In 1964, work began on the campus facilities in the grounds of Heslington Hall. The marshy land was drained, the winding lake which dominates the campus was built, and the area was landscaped. The original buildings were designed by architect Andrew Derbyshire, and assembled using the CLASP system of prefabricated construction, hence York's inclusion among the so-called plate glass universities. The buildings are connected by numerous covered walkways and bridges. Most of the university's arts departments occupy premises in the college buildings, while many of the science departments have their own buildings.

A landmark building is Central Hall, a half-octagonal concert hall used for convocations and examinations, as well as theatrical and musical performances. It has played host to The Wailers, George Melly, Jimi Hendrix, Soft Machine, Pink Floyd, and Paul McCartney. Performances by big-name acts have been rarer at the university following a 1985 The Boomtown Rats concert, during which the cover of the orchestra pit was damaged.[14] A ban on pop performances, and in particular dancing, in Central Hall was imposed by the university, although it has occasionally been relaxed. Central Hall is still used for classical concerts. Public concerts are regularly held in the music department's Sir Jack Lyons Concert Hall, the Arthur Sykes Rymer Auditorium and in some of the colleges. The Raymond Burton Library was also recently nominated for a SCONUL Design award.

The campus lake, which is the largest plastic-bottomed lake in Europe, has attracted a large population of wild and semi-wild waterfowl. These include greylag, Canada, barnacle and snow geese, coots, moorhens and large numbers of ducks, including mallards, tufted duck, and common pochards. There is also a growing population of black swans and a few great crested grebe. The southern end of the lake has been established as a bird sanctuary. Fishing is permitted in season, on purchase of a licence.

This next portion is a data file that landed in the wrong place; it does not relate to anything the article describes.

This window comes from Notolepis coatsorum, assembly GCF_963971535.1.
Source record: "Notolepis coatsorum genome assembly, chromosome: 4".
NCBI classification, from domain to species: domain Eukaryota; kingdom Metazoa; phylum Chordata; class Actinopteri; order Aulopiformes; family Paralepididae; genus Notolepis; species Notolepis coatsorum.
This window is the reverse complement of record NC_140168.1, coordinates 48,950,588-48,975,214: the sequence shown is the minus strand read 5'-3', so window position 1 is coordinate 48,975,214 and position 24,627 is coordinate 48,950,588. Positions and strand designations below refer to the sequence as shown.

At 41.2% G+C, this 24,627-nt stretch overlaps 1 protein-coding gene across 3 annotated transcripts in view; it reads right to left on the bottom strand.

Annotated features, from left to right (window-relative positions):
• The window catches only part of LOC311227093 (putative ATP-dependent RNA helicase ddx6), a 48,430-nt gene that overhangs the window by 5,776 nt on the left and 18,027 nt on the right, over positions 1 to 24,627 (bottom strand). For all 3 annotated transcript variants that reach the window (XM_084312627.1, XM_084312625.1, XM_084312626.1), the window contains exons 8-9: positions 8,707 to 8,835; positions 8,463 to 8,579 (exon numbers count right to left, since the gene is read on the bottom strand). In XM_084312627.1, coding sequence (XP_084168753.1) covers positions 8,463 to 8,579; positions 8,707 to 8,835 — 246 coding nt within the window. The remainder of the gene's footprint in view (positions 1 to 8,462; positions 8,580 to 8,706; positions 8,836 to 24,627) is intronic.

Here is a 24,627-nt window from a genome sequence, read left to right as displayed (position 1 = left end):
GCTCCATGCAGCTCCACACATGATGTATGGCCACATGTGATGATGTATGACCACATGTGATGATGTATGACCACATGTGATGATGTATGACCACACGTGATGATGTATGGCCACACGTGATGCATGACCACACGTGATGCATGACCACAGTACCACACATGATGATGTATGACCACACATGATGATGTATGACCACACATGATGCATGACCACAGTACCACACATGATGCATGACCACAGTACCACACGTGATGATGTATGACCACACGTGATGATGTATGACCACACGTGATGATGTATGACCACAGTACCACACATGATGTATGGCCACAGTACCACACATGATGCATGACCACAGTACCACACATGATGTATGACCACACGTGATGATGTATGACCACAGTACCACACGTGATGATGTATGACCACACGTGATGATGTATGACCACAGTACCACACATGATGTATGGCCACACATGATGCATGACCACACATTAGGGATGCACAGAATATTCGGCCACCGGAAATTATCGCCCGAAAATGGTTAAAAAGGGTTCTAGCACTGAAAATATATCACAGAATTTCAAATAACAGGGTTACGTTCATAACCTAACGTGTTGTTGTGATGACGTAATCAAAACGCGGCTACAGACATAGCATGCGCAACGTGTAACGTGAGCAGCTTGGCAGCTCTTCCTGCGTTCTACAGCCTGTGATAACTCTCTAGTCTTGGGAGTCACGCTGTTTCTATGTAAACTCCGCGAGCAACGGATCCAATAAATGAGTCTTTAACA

Other parts of the campus support a large rabbit population. On at least one occasion, students have been cautioned by the University for hunting rabbits.[15]

The Heslington campus has both indoor and outdoor sports facilities, including an all weather astroturf pitch and County standard cricket pitch. A large, tent-like structure allows for indoor sport, gymnastics and dance.

A view of the university's main academic library, north-west from near Langwith College at the Heslington campus

King's Manor

The King's Manor Library in summer

Located in York city centre, approximately three miles (5 km) from the main Heslington campus, the historic King's Manor began as the Abbot's House of St Mary's Abbey and went on to become the headquarters of the Council of the North following the dissolution of the monasteries. It is home to the Archaeology, Medieval Studies and Eighteenth Century Studies departments, and is regularly used by other related departments such as History. It has a public restaurant and is used for art displays.

Not far from the King's Manor is the Minster Library, in Dean's Park. Students and staff of the University are able to use the Minster Library, which shares staff and cataloguing with the main University library, and holds the huge collection of early books belonging to the Dean and Chapter of York Minster.


There are eight colleges at the University of York, and every student is a member of a college. Staff may choose to join a college if they wish. All the colleges are of equal status, but each has its own constitution. The day-to-day running of the colleges is managed by an elected committee of staff and student members chaired by the college's Provost. Each college has a Junior Common Room for students, which is managed by the elected Junior Common Room Committee, and a Senior Common Room, which is managed by elected representatives of the college's academic and administrative members. The colleges are deliberately assigned undergraduates, postgraduate students and staff - both male and female - from a wide mixture of disciplines.[7]

Wentworth College at Night
Heslington Hall and Derwent College

By date of construction the colleges are:

Name Foundation Website Named after
Derwent College 1965. (It also has Derwith, a joint residential extension of Derwent and Langwith, built in 1988) Website River Derwent.
Langwith College 1965 Website Langwith Common (and an abandoned village of Langwith).
Alcuin College 1969 Website Alcuin of York, scholar and advisor to Charlemagne.
Vanbrugh College 1968 Website Sir John Vanbrugh.
Goodricke College 1968 Website Astronomer John Goodricke.
Wentworth College 1972 (refounded in 2001) Website Thomas Wentworth, 1st Earl of Strafford.